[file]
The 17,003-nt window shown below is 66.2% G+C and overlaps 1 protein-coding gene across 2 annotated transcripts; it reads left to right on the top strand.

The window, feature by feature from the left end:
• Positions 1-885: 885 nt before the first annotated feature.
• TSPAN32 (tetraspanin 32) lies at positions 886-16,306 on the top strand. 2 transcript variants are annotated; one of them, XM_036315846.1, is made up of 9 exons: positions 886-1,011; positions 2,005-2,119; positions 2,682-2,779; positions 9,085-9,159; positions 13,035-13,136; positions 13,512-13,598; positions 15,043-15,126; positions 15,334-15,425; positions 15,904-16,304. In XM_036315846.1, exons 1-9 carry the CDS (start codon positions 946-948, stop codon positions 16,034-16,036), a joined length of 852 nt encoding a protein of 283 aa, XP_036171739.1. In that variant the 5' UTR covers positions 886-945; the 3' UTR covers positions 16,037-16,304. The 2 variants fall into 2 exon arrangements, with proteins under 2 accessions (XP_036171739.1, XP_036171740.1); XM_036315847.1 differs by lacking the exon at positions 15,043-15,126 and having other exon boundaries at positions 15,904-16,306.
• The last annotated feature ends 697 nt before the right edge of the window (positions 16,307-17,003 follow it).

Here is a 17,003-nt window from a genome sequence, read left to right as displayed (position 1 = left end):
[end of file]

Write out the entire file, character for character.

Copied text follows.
The 17,003-nt window shown below is 66.2% G+C and overlaps 1 protein-coding gene across 2 annotated transcripts; it reads left to right on the top strand.

The window, feature by feature from the left end:
• Positions 1-885: 885 nt before the first annotated feature.
• TSPAN32 (tetraspanin 32) lies at positions 886-16,306 on the top strand. 2 transcript variants are annotated; one of them, XM_036315846.1, is made up of 9 exons: positions 886-1,011; positions 2,005-2,119; positions 2,682-2,779; positions 9,085-9,159; positions 13,035-13,136; positions 13,512-13,598; positions 15,043-15,126; positions 15,334-15,425; positions 15,904-16,304. In XM_036315846.1, exons 1-9 carry the CDS (start codon positions 946-948, stop codon positions 16,034-16,036), a joined length of 852 nt encoding a protein of 283 aa, XP_036171739.1. In that variant the 5' UTR covers positions 886-945; the 3' UTR covers positions 16,037-16,304. The 2 variants fall into 2 exon arrangements, with proteins under 2 accessions (XP_036171739.1, XP_036171740.1); XM_036315847.1 differs by lacking the exon at positions 15,043-15,126 and having other exon boundaries at positions 15,904-16,306.
• The last annotated feature ends 697 nt before the right edge of the window (positions 16,307-17,003 follow it).

Here is a 17,003-nt window from a genome sequence, read left to right as displayed (position 1 = left end):